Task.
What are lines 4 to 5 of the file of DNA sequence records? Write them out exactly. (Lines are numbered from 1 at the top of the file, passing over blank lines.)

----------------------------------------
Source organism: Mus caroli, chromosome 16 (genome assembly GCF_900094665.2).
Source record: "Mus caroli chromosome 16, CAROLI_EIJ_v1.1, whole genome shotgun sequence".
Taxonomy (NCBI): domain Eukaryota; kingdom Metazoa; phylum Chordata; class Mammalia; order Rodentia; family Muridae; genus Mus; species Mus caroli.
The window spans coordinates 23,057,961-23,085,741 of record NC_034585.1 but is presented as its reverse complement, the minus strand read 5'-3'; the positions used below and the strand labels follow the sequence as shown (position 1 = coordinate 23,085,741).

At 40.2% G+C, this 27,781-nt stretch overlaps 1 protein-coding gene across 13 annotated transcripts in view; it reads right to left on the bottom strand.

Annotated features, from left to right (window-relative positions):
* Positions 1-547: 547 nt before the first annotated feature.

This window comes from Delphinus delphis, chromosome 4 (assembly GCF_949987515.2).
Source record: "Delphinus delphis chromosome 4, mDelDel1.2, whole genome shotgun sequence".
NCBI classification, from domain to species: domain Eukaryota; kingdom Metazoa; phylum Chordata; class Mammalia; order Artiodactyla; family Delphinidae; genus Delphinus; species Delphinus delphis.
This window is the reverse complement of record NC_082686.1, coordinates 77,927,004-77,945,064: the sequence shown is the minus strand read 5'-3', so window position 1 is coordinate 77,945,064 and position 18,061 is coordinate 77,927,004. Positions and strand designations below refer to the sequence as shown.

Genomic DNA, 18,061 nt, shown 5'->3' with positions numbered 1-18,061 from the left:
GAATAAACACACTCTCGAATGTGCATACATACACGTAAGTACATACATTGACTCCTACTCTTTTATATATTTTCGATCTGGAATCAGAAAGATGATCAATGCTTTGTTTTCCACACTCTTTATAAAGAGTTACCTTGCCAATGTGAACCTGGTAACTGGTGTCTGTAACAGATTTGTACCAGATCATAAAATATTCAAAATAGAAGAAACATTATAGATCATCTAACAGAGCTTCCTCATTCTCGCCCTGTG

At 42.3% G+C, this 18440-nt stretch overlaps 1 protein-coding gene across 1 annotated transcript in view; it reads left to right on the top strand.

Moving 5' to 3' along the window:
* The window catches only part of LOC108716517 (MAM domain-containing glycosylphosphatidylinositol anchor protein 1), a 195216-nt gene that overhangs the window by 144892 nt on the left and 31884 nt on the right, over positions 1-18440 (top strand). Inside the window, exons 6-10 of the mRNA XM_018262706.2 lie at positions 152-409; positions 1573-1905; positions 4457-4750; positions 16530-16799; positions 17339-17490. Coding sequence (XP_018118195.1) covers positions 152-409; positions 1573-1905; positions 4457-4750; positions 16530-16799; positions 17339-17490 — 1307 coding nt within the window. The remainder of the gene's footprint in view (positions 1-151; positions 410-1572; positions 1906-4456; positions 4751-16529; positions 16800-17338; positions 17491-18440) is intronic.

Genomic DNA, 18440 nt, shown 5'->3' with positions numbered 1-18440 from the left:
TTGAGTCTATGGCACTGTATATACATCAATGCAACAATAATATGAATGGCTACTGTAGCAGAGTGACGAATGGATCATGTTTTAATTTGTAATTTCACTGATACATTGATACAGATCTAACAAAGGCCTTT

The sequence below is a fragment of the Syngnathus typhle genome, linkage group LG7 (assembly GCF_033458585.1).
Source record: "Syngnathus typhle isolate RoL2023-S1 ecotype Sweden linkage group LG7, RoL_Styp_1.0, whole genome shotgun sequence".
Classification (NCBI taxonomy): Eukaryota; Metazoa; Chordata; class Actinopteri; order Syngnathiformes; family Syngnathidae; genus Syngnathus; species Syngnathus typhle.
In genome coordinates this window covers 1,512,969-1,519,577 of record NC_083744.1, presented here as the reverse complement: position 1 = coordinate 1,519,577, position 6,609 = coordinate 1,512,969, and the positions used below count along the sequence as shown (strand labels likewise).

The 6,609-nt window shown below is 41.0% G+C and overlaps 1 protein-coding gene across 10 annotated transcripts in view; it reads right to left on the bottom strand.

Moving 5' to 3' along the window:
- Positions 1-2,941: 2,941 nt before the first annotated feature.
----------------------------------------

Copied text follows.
The window spans coordinates 23,057,961-23,085,741 of record NC_034585.1 but is presented as its reverse complement, the minus strand read 5'-3'; the positions used below and the strand labels follow the sequence as shown (position 1 = coordinate 23,085,741).

At 40.2% G+C, this 27,781-nt stretch overlaps 1 protein-coding gene across 13 annotated transcripts in view; it reads right to left on the bottom strand.